My dear Vennie – it all seems quite surreal. On the surface, everything seems most desperately normal. The tenor of our days, a leisurely breakfast on the shady verandah of Arthurs’s house, looking into the shady garden, a round of shopping, playing with little Tommy, a rest in the afternoon and the usual social round – all very much the life that I have enjoyed since coming to Malaya. Arthur has been the most considerate host. He was employed for many years by the Shell Oil company. He is very much older than Ada, and his house is almost a museum of Oriental objects d’ arte. He is quite the collector in his semi-retirement, so his house is full of beautiful things, as well as having been constructed on the most pleasing and comfortable lines. Quite honestly, I wish that our house on the plantation had been so sensibly designed, instead of built out in every hap-hazard direction as necessity commanded. Ada and I occupy ourselves with much of the same amusements as we did, formerly … but there is a desperate shadow hanging over us, more marked because no one admits it. There is almost a feverish intensity in the air, a wish to behave as if everything were absolutely normal. Ada meets with old friends and goes dancing at the Raffles and playing tennis at the Tanglin. (She says that everyone went out dancing during evenings in the London Blitz in defiance of Mr. Hitler’s bombs and who am I to argue about that?) Arthur has old friends for tiffin in the late afternoon, and I join them, and then rest, and try and pretend for little Tommy that this is all either an exciting adventure – when the air raid siren sounds and the guns go ‘boom’ – or otherwise a perfectly normal visit to friends in Singapore. The amah, Miss Hui, is wonderful in this, behaving as if all is perfectly normal. It reassures little Tommy, but I wonder for how much longer. Little Tommy is such a willful little boy, I don’t know quite how I would manage him, if it were not for Miss Hui.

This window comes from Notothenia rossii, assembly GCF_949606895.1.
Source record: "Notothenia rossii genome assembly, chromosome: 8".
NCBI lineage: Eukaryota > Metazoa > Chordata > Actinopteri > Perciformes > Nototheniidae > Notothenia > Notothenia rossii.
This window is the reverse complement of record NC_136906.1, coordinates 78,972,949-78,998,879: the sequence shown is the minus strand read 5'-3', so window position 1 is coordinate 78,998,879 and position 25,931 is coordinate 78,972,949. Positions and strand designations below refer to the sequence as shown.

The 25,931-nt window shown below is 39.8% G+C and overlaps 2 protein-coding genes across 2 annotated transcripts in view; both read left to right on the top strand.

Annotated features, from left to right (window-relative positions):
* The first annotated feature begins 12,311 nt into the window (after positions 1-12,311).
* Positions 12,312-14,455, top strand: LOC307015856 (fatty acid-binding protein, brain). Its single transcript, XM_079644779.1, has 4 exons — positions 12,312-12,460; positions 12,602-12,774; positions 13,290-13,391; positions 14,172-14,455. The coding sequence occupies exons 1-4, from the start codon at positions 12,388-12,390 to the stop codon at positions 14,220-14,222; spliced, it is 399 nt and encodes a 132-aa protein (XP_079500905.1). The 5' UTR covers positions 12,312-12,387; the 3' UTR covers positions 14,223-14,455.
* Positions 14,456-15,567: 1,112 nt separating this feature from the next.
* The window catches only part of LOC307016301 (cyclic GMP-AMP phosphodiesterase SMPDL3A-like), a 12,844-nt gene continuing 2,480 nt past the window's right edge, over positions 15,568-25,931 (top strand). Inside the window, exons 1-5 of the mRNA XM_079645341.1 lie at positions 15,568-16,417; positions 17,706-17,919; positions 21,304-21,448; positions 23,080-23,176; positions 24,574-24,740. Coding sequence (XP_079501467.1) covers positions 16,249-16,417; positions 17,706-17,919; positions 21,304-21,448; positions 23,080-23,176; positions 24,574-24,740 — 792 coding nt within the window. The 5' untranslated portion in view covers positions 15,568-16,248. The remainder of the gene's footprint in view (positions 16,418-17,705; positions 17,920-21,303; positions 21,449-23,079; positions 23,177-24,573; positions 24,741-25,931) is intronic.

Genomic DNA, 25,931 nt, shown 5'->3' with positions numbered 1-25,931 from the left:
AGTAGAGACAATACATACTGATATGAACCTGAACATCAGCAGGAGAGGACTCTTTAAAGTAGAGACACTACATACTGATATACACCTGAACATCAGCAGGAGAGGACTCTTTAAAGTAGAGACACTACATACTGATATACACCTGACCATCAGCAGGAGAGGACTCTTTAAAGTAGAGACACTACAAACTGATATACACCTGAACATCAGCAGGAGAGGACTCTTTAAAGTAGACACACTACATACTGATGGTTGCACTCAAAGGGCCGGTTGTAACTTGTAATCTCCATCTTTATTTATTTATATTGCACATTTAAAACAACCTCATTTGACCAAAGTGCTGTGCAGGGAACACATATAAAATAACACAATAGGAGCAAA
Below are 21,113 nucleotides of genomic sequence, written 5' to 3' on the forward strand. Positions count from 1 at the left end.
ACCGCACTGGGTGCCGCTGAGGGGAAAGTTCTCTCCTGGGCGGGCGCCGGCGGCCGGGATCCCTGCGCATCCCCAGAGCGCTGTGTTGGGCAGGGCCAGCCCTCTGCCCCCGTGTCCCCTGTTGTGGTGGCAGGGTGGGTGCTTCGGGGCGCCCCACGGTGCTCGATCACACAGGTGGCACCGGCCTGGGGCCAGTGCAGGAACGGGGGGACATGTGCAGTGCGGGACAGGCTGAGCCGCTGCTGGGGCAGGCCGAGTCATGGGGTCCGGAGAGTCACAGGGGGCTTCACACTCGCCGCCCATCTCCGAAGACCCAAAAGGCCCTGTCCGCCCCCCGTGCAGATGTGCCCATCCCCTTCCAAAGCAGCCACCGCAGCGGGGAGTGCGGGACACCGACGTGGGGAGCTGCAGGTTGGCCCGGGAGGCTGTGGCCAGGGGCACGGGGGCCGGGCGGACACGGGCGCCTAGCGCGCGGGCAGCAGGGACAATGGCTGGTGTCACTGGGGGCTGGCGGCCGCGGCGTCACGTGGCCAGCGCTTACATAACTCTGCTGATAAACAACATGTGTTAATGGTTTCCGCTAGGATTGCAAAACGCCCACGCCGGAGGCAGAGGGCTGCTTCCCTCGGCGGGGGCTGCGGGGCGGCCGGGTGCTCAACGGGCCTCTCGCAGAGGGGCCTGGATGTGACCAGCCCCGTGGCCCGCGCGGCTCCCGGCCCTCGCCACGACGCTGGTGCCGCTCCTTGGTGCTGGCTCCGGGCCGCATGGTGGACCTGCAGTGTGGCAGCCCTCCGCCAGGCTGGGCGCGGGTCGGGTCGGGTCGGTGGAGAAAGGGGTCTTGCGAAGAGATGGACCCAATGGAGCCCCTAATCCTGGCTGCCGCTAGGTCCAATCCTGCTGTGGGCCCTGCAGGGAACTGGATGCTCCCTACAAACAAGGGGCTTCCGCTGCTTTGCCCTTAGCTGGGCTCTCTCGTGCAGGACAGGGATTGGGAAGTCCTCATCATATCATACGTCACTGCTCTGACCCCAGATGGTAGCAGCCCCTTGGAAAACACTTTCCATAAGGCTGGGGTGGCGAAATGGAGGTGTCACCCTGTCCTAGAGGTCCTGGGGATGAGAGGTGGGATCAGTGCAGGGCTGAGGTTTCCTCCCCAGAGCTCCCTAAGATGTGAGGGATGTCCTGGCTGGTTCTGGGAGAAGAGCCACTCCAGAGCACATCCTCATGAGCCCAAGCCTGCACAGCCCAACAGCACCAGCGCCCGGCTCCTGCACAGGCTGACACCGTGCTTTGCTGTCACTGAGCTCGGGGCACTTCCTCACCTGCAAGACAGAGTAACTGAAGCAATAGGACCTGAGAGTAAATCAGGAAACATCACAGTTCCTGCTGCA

One of Arthur’s young Shell Oil employee friends is American – and from Houston! Peter Gregory. He says that he spent summers now and again with friends in Galveston. I wonder if you and he ever met there. I do assure you that I am not flirting with him – but oh, Vinnie – how comforting to hear an American accent again, and to speak with someone dearly familiar with Texas, while I wait word from Tommy!

Dearest Vennie, how are you getting along, now that war has begun and we both are a part of it, willy-nilly? Your nurse friend Helen who joined the Army Nurse Corps and was sent to Manila – is there any word of her? I hope for your sake that she is safe – although from the news reports, I fear not; Manila is as much under siege from the beastly Japs as Malaya is. I saw a bevy of Australian Army nurses today and was reminded of you and your friend, who must go where you are needed the most, no matter what the danger.

Singapore is packed full of soldiers, anti-aircraft guns, naval ships and simply awesome land artillery. Everyone says that we can endure a siege, if the worst comes to worst. I wish I could be assured of my husband’s safety – then I could sleep peacefully at night. I have had no word from him since departing from Ipoh. If it were not my own determination to remain close to where he might be, I would be on the next boat to return to Texas and the Becker ranch.

Please write to me soon.

Love, Peg (and Little Tommy.)